Gas flaring target of London conference

Gas flaring in the Tomsk region of Russia The practice has caused political flare-ups in a number of oil-producing regions

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A conference in London on Wednesday aims to press oil firms to reduce gas flaring - the burning of natural gas at oil production sites.

Flaring mostly happens in remote areas where gas at the surface as an oil by-product cannot be brought to consumers.

The World Bank says $50bn (£31bn) in fuel goes up in polluting smoke yearly.

It says countries are starting to clamp down, but should do more. Friends of the Earth says flaring should be banned entirely.

The conference convenes the Global Gas Flaring Reduction partnership, started by the World Bank in partnership with governments and major oil firms 10 years ago.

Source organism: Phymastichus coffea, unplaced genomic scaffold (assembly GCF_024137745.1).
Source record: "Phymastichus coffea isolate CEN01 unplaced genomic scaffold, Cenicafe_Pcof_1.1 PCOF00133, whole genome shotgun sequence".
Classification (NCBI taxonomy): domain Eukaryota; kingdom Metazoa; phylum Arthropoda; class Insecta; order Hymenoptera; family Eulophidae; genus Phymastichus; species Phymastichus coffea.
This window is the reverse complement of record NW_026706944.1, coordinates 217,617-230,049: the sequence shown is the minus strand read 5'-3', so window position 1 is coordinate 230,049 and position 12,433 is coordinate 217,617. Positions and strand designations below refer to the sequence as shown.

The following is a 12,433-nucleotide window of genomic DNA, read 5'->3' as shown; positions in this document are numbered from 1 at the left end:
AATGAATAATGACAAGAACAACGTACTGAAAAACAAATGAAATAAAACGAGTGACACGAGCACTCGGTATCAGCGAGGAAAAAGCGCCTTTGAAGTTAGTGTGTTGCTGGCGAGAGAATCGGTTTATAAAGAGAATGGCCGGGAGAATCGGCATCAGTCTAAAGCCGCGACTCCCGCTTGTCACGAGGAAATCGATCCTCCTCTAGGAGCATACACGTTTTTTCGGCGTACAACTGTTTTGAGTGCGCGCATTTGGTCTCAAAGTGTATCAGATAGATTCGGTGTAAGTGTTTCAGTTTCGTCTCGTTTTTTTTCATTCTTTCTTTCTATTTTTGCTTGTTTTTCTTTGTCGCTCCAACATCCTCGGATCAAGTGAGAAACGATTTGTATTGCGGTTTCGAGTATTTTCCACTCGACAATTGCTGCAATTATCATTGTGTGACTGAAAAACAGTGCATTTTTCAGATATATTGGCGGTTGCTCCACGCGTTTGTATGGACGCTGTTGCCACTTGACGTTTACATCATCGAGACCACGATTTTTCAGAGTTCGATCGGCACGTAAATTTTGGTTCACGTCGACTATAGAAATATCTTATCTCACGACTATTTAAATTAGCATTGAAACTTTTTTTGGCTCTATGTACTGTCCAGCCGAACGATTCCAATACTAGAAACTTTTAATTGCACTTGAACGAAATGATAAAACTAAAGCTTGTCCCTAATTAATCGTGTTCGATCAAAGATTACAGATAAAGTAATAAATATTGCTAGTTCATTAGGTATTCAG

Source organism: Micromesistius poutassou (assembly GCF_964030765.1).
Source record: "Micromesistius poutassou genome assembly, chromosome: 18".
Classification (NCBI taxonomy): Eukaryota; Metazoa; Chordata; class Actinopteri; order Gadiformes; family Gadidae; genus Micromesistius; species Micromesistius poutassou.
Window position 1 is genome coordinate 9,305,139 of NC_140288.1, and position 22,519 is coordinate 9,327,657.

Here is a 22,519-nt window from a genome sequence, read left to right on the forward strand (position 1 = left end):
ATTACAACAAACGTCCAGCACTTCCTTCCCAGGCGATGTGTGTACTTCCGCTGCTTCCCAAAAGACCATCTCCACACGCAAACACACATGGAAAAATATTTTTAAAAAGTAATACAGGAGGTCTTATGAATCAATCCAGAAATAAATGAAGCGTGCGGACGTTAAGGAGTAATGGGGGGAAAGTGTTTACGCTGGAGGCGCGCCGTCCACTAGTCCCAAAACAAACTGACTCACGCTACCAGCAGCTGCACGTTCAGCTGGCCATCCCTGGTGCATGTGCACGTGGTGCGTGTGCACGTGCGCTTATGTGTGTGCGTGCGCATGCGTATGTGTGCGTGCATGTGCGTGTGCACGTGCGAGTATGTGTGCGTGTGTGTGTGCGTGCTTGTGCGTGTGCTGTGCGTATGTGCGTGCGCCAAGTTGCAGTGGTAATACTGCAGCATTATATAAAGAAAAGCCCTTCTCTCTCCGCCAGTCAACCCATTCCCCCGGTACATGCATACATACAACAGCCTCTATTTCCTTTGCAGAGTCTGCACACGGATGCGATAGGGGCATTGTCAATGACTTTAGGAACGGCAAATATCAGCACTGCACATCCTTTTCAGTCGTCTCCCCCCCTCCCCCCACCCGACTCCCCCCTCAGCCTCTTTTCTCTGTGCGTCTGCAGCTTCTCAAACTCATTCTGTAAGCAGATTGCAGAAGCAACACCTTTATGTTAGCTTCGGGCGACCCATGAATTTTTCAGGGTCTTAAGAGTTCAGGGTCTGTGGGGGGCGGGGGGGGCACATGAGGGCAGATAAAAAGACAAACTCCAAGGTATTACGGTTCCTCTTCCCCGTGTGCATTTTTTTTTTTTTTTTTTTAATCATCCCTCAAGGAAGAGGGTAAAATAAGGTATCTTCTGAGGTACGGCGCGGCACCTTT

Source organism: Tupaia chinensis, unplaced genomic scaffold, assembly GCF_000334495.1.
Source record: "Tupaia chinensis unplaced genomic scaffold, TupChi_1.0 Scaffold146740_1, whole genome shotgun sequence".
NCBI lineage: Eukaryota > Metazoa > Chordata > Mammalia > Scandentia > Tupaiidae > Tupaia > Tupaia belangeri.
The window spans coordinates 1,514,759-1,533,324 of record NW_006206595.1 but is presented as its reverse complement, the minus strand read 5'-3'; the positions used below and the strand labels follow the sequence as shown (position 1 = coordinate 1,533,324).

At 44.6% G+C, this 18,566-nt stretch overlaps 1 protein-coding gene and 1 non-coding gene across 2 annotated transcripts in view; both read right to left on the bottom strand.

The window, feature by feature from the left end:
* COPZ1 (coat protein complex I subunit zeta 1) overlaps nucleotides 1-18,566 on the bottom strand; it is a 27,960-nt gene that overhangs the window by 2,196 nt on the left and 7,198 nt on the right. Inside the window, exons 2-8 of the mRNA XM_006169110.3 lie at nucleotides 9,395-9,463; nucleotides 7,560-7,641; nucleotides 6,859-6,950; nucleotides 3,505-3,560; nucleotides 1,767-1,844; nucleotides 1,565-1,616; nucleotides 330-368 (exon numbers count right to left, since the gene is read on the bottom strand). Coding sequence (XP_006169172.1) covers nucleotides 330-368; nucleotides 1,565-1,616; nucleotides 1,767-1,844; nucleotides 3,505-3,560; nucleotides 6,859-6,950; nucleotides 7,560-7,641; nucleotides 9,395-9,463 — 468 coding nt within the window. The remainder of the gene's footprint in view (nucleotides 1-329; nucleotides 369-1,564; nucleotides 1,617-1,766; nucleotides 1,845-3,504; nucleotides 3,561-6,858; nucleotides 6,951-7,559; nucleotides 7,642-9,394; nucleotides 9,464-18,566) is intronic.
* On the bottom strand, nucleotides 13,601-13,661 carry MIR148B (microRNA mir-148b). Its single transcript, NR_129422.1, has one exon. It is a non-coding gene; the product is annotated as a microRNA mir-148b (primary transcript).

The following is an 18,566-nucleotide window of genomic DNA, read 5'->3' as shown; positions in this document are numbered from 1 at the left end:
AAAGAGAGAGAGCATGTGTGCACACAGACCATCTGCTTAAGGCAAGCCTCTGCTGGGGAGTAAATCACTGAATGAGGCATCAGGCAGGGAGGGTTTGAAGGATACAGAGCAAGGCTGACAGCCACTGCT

The World Bank says there have been substantial improvements, with a 40% cut in flaring volume in Russia, and a 29% reduction in Nigeria.

But it says flaring still wastes 140 billion cubic metres of gas a year - equivalent to a third of the annual gas consumption in the European Union. The practice emits around 400 million tonnes of CO2 equivalent.

It is working to get the gas sold to market, re-injected into the ground or used to make energy at the oil rig itself.

It said there needs to be substantial progress in Indonesia, Iraq, Kazakhstan, Qatar, Mexico, Nigeria and some Russian autonomous regions. Qatar, host of the forthcoming world climate talks in December, is making steps to improve, it says.

Kevin Bortz, director for natural resources at the European Bank for Reconstruction and Development admitted that some firms considered it impossible economically to justify collecting the gas from some small remote fields.

Environmentalists have called for all flaring to be banned.

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